Symantec plans to sell its web security and public key infrastructure (PKI) solutions business to DigiCert, a move that CEO Greg Clark said would allow the company to continue its focus on its Integrated Cyber Defense platform.
Symantec said on Wednesday that it plans to sell the business for $950 million in cash and a 30 percent stake in the DigiCert business. DigiCert, which is majority owned by private equity firm Thoma Bravo, offers a broad portfolio of security solutions for web services and Internet of Things devices, including identity and encryption.
In an interview with CRN, Clark said the divestiture will allow Symantec to hone its focus on its own platform. The website security and PKI solutions are not part of the Integrated Cyber Defense platform.
Clark said the acquisition will also help customers of the website security business, saying it will give the products the "focus that technology needs." He said that can be delivered by the combination of DigiCert and Symantec.
"It allows the company to be there that can invest in the next generation and the next era of PKI … We feel very, very good about what we have done for our customers in the DigiCert relationships. That's very pro-customer," Clark said. "I think it's really created a company that can thrive and be a big benefit to the web and PKI ecosystem."
On Symantec's first quarter earnings call Wednesday, Clark said the sale will also allow Symantec to achieve higher growth. As a result, the company raised its revenue outlook for the coming quarter.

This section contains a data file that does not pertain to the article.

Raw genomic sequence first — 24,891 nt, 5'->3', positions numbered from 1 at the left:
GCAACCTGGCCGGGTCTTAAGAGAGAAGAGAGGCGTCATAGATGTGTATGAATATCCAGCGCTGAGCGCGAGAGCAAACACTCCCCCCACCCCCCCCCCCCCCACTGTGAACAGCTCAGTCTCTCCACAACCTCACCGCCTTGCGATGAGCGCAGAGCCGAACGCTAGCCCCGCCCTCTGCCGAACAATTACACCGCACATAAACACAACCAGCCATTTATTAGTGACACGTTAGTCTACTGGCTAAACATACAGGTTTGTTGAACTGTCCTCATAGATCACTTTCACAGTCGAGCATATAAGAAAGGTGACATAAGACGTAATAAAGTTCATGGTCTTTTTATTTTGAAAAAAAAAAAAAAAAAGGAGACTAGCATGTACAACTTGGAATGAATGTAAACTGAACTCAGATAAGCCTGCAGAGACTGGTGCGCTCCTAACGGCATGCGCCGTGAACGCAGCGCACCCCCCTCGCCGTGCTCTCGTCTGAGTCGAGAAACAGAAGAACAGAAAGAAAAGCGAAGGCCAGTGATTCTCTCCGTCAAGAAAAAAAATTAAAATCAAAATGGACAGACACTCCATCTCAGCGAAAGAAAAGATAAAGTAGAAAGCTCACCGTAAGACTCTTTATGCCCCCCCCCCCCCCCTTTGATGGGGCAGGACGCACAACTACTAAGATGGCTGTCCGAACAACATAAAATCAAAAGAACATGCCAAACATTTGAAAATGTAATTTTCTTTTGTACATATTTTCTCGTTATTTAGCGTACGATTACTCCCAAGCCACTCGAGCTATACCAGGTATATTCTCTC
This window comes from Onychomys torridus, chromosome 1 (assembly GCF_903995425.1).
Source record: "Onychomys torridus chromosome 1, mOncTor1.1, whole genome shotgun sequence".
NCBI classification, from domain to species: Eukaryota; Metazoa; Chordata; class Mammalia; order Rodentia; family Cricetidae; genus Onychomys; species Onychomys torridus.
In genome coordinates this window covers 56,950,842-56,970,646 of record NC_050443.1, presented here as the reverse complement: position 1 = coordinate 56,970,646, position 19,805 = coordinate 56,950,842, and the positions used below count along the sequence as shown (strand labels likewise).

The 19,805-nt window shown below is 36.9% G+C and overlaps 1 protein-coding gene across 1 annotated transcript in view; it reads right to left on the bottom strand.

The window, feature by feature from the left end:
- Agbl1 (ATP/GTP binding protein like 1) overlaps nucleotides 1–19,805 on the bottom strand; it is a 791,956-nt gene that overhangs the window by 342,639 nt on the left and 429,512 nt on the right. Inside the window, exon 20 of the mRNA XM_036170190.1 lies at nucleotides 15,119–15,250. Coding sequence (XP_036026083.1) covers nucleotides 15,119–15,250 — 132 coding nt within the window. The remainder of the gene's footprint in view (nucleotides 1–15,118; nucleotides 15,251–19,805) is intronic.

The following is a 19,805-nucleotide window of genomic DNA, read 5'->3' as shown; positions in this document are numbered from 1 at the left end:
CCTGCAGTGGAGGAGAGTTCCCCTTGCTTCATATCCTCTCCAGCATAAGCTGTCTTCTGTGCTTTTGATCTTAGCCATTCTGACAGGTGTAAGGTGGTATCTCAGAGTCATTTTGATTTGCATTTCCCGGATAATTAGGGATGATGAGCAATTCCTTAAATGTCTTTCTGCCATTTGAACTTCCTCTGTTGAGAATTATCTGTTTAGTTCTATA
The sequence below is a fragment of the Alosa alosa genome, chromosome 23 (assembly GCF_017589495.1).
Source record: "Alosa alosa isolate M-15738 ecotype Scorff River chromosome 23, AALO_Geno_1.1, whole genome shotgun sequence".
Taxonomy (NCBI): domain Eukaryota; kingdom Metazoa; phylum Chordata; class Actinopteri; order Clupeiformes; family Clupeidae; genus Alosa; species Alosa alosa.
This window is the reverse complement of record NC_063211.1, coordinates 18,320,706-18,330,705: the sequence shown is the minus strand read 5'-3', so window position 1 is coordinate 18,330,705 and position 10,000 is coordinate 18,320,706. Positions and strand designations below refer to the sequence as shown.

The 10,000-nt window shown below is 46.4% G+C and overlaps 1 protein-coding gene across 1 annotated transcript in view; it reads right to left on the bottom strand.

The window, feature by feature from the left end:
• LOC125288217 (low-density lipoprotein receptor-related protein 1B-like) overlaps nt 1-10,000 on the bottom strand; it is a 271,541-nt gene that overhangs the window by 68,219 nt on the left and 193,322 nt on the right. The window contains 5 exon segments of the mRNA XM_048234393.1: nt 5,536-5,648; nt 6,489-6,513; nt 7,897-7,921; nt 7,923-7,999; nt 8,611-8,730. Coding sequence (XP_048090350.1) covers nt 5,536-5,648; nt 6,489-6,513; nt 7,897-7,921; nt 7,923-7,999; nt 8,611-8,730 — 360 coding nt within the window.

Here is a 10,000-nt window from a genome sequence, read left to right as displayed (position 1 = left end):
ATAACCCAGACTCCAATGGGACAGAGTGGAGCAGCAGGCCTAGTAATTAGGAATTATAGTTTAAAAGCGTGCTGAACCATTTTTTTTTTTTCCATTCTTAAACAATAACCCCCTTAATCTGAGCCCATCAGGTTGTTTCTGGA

The sale comes after rumors and reports of an upcoming sale of the business unit, dating back to July. It essentially undoes Symantec's $1.28 billion acquisition in 2010 of Verisign. CFO Nick Noviello said the website security business accounted for about $350 million of Symantec's revenue. The company reported $3.6 billion in total revenue in 2016.
Noviello said Symantec will largely use the proceeds to pay down debts once the acquisition closes. The acquisition is anticipated to close in the third fiscal quarter of 2018, subject to closing conditions.
The sale also comes after turbulent months for Symantec's certificate business. In particular, Google accused Symantec earlier this year of a "series of failures" to "properly validate certificates," which caused "significant risk for Google Chrome users" as the certificates verify if websites can be trusted. In an interview with CRN, Clark said he believes Symantec had a "good collaboration" with Google during the process.